Saucy Jack and the Space Vixens: Unabashed, Unashamed, Unquestioned—and Sexy—Fun Set to a Disco Beat
What do you get when you combine the interplanetary funksmanship of Parliament, the fluid and overt sexuality of Rocky Horror Picture Show, and the bell-bottom-infused passion for disco of Saturday Night Fever? You get the over two hours of ribald revelry and energetic entertainment of Saucy Jack and the Space Vixens.
Listen, this isn’t Shakespeare. It’s not high art. But it’s unabashed, unashamed, and unquestioned fun. It’s a musical that will have you moving to the beat and—for a select few—even dancing up out of your seat.
After two incarnations at The ARTS Project, Jason Rip’s Frights of Spring anthology has returned to its original Grosvenor Lodge home for a fourth outing. Featuring five new plays by six playwrights—two new to the Frights of Spring stable of writers—it’s a mostly-satisfying evening of new takes on classic horror tropes.
The familiar stories include the abused woman whose partner has mysteriously disappeared; the bad seed; the tortured blind man; the person flung out of time; and even a sorority seance. These are all Richard Matheson/Val Lewton-style creeping terrors, and to their credit there are few cheap “jumping out of the closet” scares. Four of the plays are solidly in Night Gallery territory, with the fifth (which I found to be the most satisfying, …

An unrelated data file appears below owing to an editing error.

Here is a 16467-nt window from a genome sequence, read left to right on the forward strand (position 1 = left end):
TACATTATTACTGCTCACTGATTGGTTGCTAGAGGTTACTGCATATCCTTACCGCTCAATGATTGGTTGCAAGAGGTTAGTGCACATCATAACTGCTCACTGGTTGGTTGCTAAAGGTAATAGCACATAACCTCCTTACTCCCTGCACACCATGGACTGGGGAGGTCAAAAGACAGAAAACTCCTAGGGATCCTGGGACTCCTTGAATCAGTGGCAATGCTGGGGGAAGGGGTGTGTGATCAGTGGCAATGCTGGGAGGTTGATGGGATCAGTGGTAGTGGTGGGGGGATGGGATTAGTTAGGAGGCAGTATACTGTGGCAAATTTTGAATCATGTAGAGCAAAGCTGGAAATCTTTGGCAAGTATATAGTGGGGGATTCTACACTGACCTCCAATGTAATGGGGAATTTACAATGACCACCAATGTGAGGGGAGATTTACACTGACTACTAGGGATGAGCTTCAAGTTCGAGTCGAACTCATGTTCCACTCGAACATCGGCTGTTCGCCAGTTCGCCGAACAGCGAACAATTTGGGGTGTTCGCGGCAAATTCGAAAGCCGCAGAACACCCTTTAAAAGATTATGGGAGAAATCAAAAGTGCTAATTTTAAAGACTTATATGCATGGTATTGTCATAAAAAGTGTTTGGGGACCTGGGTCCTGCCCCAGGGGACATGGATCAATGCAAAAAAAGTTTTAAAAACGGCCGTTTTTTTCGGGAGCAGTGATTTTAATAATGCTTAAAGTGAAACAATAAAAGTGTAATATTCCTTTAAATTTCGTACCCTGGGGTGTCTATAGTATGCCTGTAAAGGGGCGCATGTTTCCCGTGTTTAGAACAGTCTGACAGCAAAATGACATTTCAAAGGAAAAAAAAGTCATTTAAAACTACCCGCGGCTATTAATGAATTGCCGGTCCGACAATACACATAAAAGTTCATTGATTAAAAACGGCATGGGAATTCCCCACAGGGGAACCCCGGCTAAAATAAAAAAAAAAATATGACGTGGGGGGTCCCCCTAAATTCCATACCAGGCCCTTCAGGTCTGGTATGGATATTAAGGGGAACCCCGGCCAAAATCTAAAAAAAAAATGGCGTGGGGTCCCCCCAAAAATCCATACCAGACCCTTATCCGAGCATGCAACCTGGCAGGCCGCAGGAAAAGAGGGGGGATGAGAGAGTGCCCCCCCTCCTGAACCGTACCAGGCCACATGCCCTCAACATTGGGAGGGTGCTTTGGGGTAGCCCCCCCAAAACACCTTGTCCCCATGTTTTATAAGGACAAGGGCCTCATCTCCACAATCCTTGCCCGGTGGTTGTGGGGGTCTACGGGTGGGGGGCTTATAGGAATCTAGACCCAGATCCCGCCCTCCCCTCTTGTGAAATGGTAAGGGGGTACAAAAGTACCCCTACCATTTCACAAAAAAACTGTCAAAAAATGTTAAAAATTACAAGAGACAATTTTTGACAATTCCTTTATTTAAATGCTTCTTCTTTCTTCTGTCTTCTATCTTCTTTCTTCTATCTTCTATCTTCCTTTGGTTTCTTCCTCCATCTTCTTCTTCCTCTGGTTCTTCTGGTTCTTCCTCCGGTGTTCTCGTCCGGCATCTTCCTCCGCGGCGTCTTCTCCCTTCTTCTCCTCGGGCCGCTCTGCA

Colours in the Storm: Vibrant Individual Elements Result in a Production Whose Parts are Greater than its Sum
Colours in the Storm features many fine elements and some outstanding techniques, but it fails to come together into a cohesive and satisfying whole. Combined with a paint-by-numbers second act, you have a production that’s generally pleasant to look at, but falls far short of being a masterpiece.
The play dramatizes the final years of legendary Canadian artist Tom Thomson’s life, from his first arrival in Algonquin Park in 1912, through his embrace of the natural landscape and his attempts to satisfy his internal vision through painting, to his eventual—and controversial—death in 1917.
Colours in the Storm features a number of outstanding moments that are a joy to …
Nothing Unrequited Here – Love for a “Rock”-Solid Production